Change is not easy and often leads to resistance. According to a McKinsey study, merely 26 percent of change initiatives succeed, and the one thing successful change initiatives have in common is that change is driven through empowerment, instead of being mandated from the top.
A different study suggests that 90 percent of CEOs believe their organisations will change more over the next five years than they did in the last five, and a workforce that is ready and able to harness change can make the difference between success and failure.
From leadership transitions and restructurings, to merges and acquisitions, there is a lot of change employees have to face, but they don’t always fully understand why these changes are happening.
Understanding change can be detrimental for any organisation trying to implement change. When employees don’t understand why change is happening, it creates a barrier to driving ownership and commitment. In many cases it can also result in resistance to change, which is a leading factor for why so many change initiatives fail.
Those responsible for leading change often assume that employees understand the reasoning behind them, and don’t spend enough time explaining the changes and why they are important for the future of the organisation. It is also helpful to use storytelling to clearly articulate the big picture – why change is important and how it will positively affect the organisation and the employees in the long-term. Change communication is not a one-off event, keeping employees informed throughout every step of the step process is an important factor in a transformation’s success.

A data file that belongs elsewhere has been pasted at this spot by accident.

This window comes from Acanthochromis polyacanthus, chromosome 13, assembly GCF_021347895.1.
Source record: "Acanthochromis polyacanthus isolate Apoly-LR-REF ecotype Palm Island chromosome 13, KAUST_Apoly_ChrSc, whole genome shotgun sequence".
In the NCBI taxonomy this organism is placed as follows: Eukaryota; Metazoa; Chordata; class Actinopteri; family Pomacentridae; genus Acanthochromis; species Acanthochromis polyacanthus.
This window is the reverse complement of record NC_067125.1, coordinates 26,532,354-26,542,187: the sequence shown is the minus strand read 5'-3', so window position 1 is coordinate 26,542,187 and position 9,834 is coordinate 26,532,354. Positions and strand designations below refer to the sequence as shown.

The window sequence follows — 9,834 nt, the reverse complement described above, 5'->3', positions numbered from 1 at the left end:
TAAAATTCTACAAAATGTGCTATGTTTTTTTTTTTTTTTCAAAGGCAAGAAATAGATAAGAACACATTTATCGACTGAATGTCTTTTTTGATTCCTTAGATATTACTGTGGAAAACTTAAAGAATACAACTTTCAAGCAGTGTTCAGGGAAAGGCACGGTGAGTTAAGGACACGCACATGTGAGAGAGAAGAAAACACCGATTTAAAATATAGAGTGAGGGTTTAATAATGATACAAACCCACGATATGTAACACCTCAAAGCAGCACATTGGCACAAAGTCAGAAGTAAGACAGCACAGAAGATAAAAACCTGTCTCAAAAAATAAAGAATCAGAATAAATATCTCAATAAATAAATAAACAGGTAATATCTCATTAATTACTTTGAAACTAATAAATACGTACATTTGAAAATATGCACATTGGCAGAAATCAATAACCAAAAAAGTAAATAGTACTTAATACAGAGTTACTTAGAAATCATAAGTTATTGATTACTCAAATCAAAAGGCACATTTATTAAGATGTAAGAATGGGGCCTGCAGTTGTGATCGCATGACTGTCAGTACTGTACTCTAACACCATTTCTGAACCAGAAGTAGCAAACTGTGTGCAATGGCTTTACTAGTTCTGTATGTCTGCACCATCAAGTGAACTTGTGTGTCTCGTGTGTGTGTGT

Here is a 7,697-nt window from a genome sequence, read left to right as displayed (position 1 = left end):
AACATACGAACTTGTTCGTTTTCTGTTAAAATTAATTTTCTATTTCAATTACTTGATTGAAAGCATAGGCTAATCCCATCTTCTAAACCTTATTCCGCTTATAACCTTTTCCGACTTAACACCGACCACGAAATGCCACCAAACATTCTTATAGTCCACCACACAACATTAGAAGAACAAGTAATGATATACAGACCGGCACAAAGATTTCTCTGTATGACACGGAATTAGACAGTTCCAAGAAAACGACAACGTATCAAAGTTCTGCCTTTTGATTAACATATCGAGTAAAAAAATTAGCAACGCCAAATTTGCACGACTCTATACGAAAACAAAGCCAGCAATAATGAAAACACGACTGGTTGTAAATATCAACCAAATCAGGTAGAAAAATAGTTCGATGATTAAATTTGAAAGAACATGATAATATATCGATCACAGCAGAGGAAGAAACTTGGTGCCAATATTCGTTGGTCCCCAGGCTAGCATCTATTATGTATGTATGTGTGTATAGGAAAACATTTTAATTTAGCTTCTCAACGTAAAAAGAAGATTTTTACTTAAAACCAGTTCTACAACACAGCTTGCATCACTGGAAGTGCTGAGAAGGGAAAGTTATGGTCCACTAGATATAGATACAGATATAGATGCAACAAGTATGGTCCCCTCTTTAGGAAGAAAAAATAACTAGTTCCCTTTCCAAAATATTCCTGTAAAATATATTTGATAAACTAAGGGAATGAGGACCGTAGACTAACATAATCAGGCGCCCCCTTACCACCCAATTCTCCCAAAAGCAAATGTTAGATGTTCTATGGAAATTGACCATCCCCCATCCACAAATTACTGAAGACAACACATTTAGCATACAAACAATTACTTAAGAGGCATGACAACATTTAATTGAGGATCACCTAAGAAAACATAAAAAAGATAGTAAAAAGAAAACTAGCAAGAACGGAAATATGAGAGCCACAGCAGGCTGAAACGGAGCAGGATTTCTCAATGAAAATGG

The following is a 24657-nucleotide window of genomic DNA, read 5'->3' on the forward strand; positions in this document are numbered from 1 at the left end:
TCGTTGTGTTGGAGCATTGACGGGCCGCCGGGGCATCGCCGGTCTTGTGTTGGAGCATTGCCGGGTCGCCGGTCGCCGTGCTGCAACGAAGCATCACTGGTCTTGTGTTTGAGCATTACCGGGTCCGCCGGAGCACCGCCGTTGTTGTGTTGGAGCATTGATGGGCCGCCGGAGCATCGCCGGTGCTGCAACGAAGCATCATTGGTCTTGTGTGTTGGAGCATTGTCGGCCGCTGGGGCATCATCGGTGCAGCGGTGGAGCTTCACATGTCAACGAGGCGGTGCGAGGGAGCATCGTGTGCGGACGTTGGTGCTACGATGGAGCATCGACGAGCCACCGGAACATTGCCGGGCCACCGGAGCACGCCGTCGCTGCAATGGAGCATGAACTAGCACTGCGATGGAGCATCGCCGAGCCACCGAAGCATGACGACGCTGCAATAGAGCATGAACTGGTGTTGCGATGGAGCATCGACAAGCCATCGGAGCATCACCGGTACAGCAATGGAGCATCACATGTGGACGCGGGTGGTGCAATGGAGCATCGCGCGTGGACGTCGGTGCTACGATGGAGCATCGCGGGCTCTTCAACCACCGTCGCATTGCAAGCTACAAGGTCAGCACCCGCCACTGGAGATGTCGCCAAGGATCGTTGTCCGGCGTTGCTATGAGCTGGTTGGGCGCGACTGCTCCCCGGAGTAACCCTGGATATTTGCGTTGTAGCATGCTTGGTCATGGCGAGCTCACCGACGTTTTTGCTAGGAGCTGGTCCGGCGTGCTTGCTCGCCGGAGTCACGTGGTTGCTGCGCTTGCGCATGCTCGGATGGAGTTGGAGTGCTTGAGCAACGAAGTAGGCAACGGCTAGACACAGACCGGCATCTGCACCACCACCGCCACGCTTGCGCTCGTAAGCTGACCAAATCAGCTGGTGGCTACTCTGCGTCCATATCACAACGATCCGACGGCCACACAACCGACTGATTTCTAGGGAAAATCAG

The building blocks of change
Change initiatives are driven by a need to improve the status quo – whether focused on cost savings, improved customer service or changing markets. It’s important that this need is communicated as a vision for an improved future, rather than a disruption to business as usual.
Whilst most business transformation projects launch with an impactful communication campaign to build momentum, this approach can make those who are resistant to change even more sceptical. Most successful transformations begin with small groups united by a shared purpose, who are already enthusiastic and believe in the change, willing to test initial assumptions and gradually expand the team. For example, a major transformation to adopt lean manufacturing processes at Wyeth Pharmaceuticals began with a few small groups at a few factories and gradually spread to thousands of employees and cut cost by 25 percent.
Large business change projects are often associated with one impactful leader; however, a business transformation requires both leadership at the top and a strong group of stakeholders to succeed. It’s important not to solely focus on the immediate goals, but also the process of change.
At Acumen we pride ourselves in offering learning solutions that help leaders and their teams to drive success. We offer an extensive menu of courses, ranging from presentation skills through to customer service events and executive leadership development. Our Change Management programme is designed for those who are leaders of their own teams and who wish to implement change. The programme helps leaders to understand organisational change processes that include creativity and innovation through motivation, leadership and excellent communication; deal with resistance to change and create an empowered climate, built on trust and support. To find out more, please contact Simon at email@example.com.